The effect of K+ was determined by assaying activity in 100 mM phosphate buffer containing KCl at concentrations from 0 to 100 mM. LMG P-19143 β-galactosidase optimal activity was recorded using a KCl concentration of 80 mM whereas the E. coli β-galactosidase optimal activity was recorded at a KCl concentration of 40 mM. At theses concentrations, KCl stimulated the activity of both enzymes by a factor of 1.5.
FIG. 3 shows the effect of 2-mercaptoethanol on β-galactosidase activity evaluated in the same conditions. Optimal activity of the LMG P-19143 enzyme was recorded at 80 mM 2-mercaptoethanol and that of E. coli enzyme at 40 mM 2-mercaptoethanol. At these concentrations, the reducing agent stimulated LMG P-19143 enzyme activity twofold and E. coli enzyme by a factor of 1.5.
FIG. 4 shows the effect of temperature on the β-galactosidase activity determined by assaying the enzyme at various temperatures from 5° C. to 60° C. using ONPG as a substrate. The thermo-dependency of the activity of LMG P-19143 β-galactosidase shows a shift of the apparent optimal temperature of activity by 10° C. toward low temperatures when compared to the E. coli enzyme. At 8° C., the kcat (s−1) of the LMG P-19143 enzyme is twice as high as that of E. coli enzyme. Theses curves have been used to construct Arrhenius plots and to calculate the activation energy parameters of the reaction as shown in table 2.
The lower free energy of activation (ΔG*) of LMG P-19143 β-galactosidase correlates well with its higher specific activity, but the contribution of the enthalpy term (ΔH*) and of the entropy (TΔS*) to ΔG* also differs in both enzymes.
Thermal stability was determined by incubating the enzymes at different temperatures and periodically withdrawing for assay at 25° C. FIG. 5 shows that, at 45° C., the half-life of the LMG P-19143 β-galactosidase (30 min.) is 12 times lower than the half-life (6 hours) of the E. coli enzyme.
Assays were performed with ONPG as a substrate at various concentrations and at different temperatures to determine Km and Vmax values. At 10° C., the apparent Km is nearly the same for the two enzymes. Moreover, as shown in FIG. 6, the physiological efficiency (kcat/km) is about three times higher for the LMG P-19143 β-galactosidase.
Km was also determined at 25° C. with lactose (1 mM to 50 mM) as a substrate. Apparent Km was 2,4 mM with the LMG P-19143 enzyme and 13 mM with E. coli enzyme. LMG P-19143 β-galactosidase displays a kcat of 34, 1 U/mg and the E. coli enzyme a kcat of only 2, 15 U/mg. The physiological efficiency (kcat/km) of the cold-adapted enzyme is ninety times higher than that of the E. coli β-galactosidase.
The β-galactosidase of the present invention being purified and its physiological properties being established, a further step was to investigate the genetic characteristics of it.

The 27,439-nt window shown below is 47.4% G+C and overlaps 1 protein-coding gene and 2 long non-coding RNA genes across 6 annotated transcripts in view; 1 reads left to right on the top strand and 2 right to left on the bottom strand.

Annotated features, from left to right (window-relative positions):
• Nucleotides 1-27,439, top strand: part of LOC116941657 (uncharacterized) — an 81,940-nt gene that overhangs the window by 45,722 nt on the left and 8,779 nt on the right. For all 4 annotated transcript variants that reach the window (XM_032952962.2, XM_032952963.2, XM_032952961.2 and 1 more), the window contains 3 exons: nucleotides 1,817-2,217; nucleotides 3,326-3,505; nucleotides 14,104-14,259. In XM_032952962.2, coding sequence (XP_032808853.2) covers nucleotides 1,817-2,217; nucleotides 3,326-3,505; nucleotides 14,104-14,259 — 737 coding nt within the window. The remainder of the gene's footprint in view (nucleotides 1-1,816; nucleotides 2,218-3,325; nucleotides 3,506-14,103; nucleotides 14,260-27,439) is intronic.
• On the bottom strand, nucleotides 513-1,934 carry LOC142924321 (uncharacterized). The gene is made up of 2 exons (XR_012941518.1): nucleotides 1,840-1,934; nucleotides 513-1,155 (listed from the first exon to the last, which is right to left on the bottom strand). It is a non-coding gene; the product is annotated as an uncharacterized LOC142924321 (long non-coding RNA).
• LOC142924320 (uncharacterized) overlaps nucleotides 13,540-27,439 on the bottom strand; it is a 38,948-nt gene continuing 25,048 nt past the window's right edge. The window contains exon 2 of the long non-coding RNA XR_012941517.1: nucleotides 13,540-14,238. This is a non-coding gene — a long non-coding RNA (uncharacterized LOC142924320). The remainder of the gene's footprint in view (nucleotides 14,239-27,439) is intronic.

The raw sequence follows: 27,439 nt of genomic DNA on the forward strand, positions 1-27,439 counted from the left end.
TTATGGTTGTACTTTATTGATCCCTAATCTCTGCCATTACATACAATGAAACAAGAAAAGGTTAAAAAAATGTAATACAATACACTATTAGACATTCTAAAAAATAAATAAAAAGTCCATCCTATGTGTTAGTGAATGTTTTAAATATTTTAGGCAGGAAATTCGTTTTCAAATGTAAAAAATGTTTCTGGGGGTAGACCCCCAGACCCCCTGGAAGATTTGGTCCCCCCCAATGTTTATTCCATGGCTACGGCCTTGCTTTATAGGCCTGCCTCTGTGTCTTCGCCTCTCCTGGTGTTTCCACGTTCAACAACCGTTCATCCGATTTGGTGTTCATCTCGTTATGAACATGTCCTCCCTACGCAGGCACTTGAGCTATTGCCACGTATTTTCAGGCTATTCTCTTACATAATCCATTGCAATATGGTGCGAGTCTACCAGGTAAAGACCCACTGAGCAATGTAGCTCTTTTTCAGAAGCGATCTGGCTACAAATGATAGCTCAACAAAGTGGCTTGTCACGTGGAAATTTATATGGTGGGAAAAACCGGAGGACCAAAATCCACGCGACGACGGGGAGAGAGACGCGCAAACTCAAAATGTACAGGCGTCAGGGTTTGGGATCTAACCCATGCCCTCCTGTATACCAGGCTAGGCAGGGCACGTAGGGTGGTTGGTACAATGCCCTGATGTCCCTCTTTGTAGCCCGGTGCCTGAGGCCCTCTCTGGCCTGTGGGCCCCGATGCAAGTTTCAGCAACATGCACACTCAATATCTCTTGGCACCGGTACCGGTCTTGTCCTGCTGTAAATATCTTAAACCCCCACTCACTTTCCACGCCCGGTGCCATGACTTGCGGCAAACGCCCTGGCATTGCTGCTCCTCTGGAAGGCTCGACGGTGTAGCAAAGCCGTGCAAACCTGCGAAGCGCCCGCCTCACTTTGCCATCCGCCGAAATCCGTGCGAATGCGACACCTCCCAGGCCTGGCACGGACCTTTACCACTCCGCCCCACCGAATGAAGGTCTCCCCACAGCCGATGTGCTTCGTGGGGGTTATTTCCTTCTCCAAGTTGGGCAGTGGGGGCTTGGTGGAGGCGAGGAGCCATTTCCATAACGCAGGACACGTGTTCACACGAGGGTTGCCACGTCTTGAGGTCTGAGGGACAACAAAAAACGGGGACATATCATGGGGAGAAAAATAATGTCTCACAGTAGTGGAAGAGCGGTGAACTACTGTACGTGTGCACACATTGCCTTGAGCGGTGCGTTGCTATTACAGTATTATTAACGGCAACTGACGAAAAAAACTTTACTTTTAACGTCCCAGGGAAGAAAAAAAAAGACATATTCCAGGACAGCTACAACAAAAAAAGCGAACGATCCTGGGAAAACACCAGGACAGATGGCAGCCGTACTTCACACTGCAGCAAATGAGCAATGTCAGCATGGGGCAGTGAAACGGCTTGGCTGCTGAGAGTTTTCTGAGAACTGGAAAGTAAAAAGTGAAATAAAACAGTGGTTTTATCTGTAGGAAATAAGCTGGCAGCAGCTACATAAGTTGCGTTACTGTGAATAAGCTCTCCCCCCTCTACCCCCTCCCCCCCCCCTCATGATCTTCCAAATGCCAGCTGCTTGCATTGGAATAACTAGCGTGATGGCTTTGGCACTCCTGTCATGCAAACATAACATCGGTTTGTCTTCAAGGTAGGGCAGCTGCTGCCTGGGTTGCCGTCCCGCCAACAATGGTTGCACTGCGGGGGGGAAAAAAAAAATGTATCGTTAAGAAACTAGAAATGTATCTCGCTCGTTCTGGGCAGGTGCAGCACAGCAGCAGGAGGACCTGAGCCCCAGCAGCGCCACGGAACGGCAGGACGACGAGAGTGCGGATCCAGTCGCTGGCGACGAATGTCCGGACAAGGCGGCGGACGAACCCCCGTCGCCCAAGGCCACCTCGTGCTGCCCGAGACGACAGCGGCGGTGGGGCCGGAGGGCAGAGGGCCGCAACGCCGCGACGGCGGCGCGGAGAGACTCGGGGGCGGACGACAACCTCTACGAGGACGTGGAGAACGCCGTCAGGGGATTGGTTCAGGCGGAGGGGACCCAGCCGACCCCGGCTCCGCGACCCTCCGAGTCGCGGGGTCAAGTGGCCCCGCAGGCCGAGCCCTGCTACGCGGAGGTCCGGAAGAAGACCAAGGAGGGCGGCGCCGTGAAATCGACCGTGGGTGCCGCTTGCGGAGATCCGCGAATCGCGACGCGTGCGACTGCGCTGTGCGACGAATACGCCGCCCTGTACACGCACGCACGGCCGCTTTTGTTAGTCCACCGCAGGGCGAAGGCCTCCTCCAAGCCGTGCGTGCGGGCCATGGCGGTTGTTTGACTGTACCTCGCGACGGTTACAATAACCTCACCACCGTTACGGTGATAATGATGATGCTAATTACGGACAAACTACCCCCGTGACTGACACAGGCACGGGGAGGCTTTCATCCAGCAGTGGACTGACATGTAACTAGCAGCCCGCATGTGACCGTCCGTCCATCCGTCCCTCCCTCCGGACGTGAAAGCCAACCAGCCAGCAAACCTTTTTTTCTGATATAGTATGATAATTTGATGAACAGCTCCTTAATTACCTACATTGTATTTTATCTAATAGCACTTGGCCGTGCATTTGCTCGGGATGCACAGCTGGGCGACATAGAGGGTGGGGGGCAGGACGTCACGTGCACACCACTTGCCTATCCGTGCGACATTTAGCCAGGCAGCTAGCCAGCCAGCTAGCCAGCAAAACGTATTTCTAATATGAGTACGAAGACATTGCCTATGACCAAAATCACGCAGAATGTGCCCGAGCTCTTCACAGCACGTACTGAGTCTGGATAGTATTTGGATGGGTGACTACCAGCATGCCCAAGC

DNA from strain LMG P-19143 was isolated by a modification of the method of Brahamsha, (Brahamsha B., and E. P. Greenberg, 1987, J. Bacteriol. 169:3764-3769). The lysozyme concentration was increased to 1 mg/ml and the cells were treated for 30 minutes at 37° C. The extract was then incubated in 0.5% sodium dodecyl sulphate (SDS) and proteinase K (1 μg/ml final) at 55° C. for one hour. The resulting lysate was then extracted three times with an equal volume of phenol/chloroform (50% V/V) followed by a chloroform extraction. The DNA was then precipitated with ethanol and suspended in TE buffer (10 mM Tris. Cl, 1 mM EDTA, pH 8).
The restriction and ligation enzymes were supplied by Gibco and BMI. Genomic DNA of LMG P-19143 extracted according to the protocol described above, was digested with Sau 3Al, Hind III, Pst I or Sph I and the resulting fragments were inserted into the corresponding sites of the plasmid pSP 73 (Promega). The ligated DNA were transformed in E. coli dH5α whose endogeneous β-galactosidase is inactived by mutation. Indeed, the plasmid pSP 73 lacks a portion of the lac Z gene which provides essential α-complementation for endogeneous β-galactosidase of E. coli dH5α. The plasmid pSP 73 is directly derived from pBR 322 (Promega, USA). It displays an oligonucleotides sequence of 2464 pb (GenBank: EMBL accession number X65333). The transformants were selected on L-agar plates containing 50 μg ampicillin/ml, 0.01% X-Gal (5-bromo4-chloro-3-indolyl-α-D-galactopyranoside) and 100 μM IPTG. After two days incubation at 25° C., the β-galactosidase-positive colonies became blue. The β-galactosidase gene-containing DNA fragment was subcloned into the polylinker of pSP 73 by digestion with Xba I, Bgl II or Eco RI and plasmid self ligation. The sub-clones were analysed by testing β-galactosidase activity on L-agar plates containing 50 μg ampicillin/ml, 0.01% X-gal and 100 μM IPTG.
For DNA sequencing, the sub-clone Eco RI was ligated in pK 19 (Pridmore R. D., 1987, Gene 56:309-312). DNA sequencing was performed using the chromosome walking technique with 5′ Fluorescein labelled primers. The products of the sequencing reaction were analysed on ALF DNA sequencer (Pharmacia, Sweden). Synthetic oligonucleotides used as primers were from Eurogentec S. A.
The N-terminal amino sequence of the purified enzyme according to the present invention has been determined and alignment of the first nineteen amino acids of LMG P-19143 β-galactosidase with the N-terminal sequence of the E. coli enzyme showed ten conserved positions.